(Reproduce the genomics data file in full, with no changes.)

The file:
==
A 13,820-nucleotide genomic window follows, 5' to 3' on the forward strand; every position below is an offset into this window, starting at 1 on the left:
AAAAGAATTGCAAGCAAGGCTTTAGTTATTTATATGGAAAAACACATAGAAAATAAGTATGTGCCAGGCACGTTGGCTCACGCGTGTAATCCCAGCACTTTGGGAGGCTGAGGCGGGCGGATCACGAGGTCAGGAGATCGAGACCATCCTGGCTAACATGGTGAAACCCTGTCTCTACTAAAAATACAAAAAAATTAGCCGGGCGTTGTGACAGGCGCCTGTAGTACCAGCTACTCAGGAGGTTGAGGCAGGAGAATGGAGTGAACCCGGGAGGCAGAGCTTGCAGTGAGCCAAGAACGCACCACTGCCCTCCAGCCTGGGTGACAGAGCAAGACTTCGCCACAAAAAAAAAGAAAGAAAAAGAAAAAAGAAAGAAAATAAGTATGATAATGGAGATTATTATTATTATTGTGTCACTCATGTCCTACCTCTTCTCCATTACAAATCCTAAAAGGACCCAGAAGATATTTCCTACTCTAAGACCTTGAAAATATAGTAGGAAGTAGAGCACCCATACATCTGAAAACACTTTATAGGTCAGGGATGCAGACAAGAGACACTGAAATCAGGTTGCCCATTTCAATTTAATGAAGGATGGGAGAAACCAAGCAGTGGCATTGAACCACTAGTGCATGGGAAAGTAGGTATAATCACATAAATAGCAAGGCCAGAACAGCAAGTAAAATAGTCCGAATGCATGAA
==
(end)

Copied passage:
A 13,820-nucleotide genomic window follows, 5' to 3' on the forward strand; every position below is an offset into this window, starting at 1 on the left:
AAAAGAATTGCAAGCAAGGCTTTAGTTATTTATATGGAAAAACACATAGAAAATAAGTATGTGCCAGGCACGTTGGCTCACGCGTGTAATCCCAGCACTTTGGGAGGCTGAGGCGGGCGGATCACGAGGTCAGGAGATCGAGACCATCCTGGCTAACATGGTGAAACCCTGTCTCTACTAAAAATACAAAAAAATTAGCCGGGCGTTGTGACAGGCGCCTGTAGTACCAGCTACTCAGGAGGTTGAGGCAGGAGAATGGAGTGAACCCGGGAGGCAGAGCTTGCAGTGAGCCAAGAACGCACCACTGCCCTCCAGCCTGGGTGACAGAGCAAGACTTCGCCACAAAAAAAAAGAAAGAAAAAGAAAAAAGAAAGAAAATAAGTATGATAATGGAGATTATTATTATTATTGTGTCACTCATGTCCTACCTCTTCTCCATTACAAATCCTAAAAGGACCCAGAAGATATTTCCTACTCTAAGACCTTGAAAATATAGTAGGAAGTAGAGCACCCATACATCTGAAAACACTTTATAGGTCAGGGATGCAGACAAGAGACACTGAAATCAGGTTGCCCATTTCAATTTAATGAAGGATGGGAGAAACCAAGCAGTGGCATTGAACCACTAGTGCATGGGAAAGTAGGTATAATCACATAAATAGCAAGGCCAGAACAGCAAGTAAAATAGTCCGAATGCATGAA